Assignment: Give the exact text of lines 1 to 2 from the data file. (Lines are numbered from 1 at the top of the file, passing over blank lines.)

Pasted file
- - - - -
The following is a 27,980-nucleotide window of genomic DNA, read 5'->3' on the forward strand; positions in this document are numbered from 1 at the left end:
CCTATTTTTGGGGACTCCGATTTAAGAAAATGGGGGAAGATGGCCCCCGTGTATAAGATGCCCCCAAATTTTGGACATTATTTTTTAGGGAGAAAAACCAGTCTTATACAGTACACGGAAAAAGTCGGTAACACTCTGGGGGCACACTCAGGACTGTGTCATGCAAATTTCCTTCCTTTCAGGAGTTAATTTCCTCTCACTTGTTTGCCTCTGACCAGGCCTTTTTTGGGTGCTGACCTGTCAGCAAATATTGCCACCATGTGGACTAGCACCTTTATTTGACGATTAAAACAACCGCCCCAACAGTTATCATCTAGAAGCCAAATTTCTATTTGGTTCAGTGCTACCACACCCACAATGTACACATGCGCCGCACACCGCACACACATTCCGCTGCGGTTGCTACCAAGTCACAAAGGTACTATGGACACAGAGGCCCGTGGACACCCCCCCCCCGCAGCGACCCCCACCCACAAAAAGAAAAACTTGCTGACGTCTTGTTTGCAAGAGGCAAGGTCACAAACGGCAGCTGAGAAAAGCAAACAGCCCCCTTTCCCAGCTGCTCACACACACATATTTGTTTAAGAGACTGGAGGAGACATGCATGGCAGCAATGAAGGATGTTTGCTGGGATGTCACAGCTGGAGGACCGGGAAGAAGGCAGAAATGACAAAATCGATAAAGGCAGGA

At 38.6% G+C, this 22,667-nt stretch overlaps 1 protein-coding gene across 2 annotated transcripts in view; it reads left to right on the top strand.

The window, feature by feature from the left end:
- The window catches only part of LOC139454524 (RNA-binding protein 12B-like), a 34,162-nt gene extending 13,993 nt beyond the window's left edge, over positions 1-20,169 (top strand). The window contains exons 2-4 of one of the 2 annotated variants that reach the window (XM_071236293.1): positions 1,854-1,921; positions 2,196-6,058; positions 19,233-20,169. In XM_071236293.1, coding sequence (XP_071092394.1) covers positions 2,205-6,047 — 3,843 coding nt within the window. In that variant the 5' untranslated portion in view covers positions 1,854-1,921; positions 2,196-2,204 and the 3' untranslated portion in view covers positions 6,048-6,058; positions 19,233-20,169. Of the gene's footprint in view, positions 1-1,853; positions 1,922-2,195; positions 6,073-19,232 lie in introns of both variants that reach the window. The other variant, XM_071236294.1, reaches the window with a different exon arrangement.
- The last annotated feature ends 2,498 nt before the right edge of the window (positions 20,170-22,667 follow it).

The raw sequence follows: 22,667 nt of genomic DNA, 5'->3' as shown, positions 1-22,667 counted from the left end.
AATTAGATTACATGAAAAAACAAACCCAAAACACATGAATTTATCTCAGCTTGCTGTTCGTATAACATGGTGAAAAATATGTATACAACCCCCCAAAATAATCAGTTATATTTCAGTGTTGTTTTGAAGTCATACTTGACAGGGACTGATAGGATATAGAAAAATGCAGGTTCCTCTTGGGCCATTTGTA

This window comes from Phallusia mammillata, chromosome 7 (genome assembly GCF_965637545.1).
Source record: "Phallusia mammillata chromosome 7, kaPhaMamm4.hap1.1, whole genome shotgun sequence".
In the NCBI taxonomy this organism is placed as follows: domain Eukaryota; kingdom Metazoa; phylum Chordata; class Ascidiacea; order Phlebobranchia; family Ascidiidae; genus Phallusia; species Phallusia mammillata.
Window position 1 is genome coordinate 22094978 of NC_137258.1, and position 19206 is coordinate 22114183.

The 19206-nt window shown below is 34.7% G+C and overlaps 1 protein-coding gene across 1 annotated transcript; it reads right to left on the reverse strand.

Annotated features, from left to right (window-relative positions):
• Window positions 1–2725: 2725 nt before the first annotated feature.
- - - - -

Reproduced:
The following is a 27,980-nucleotide window of genomic DNA, read 5'->3' on the forward strand; positions in this document are numbered from 1 at the left end:
CCTATTTTTGGGGACTCCGATTTAAGAAAATGGGGGAAGATGGCCCCCGTGTATAAGATGCCCCCAAATTTTGGACATTATTTTTTAGGGAGAAAAACCAGTCTTATACAGTACACGGAAAAAGTCGGTAACACTCTGGGGGCACACTCAGGACTGTGTCATGCAAATTTCCTTCCTTTCAGGAGTTAATTTCCTCTCACTTGTTTGCCTCTGACCAGGCCTTTTTTGGGTGCTGACCTGTCAGCAAATATTGCCACCATGTGGACTAGCACCTTTATTTGACGATTAAAACAACCGCCCCAACAGTTATCATCTAGAAGCCAAATTTCTATTTGGTTCAGTGCTACCACACCCACAATGTACACATGCGCCGCACACCGCACACACATTCCGCTGCGGTTGCTACCAAGTCACAAAGGTACTATGGACACAGAGGCCCGTGGACACCCCCCCCCCGCAGCGACCCCCACCCACAAAAAGAAAAACTTGCTGACGTCTTGTTTGCAAGAGGCAAGGTCACAAACGGCAGCTGAGAAAAGCAAACAGCCCCCTTTCCCAGCTGCTCACACACACATATTTGTTTAAGAGACTGGAGGAGACATGCATGGCAGCAATGAAGGATGTTTGCTGGGATGTCACAGCTGGAGGACCGGGAAGAAGGCAGAAATGACAAAATCGATAAAGGCAGGA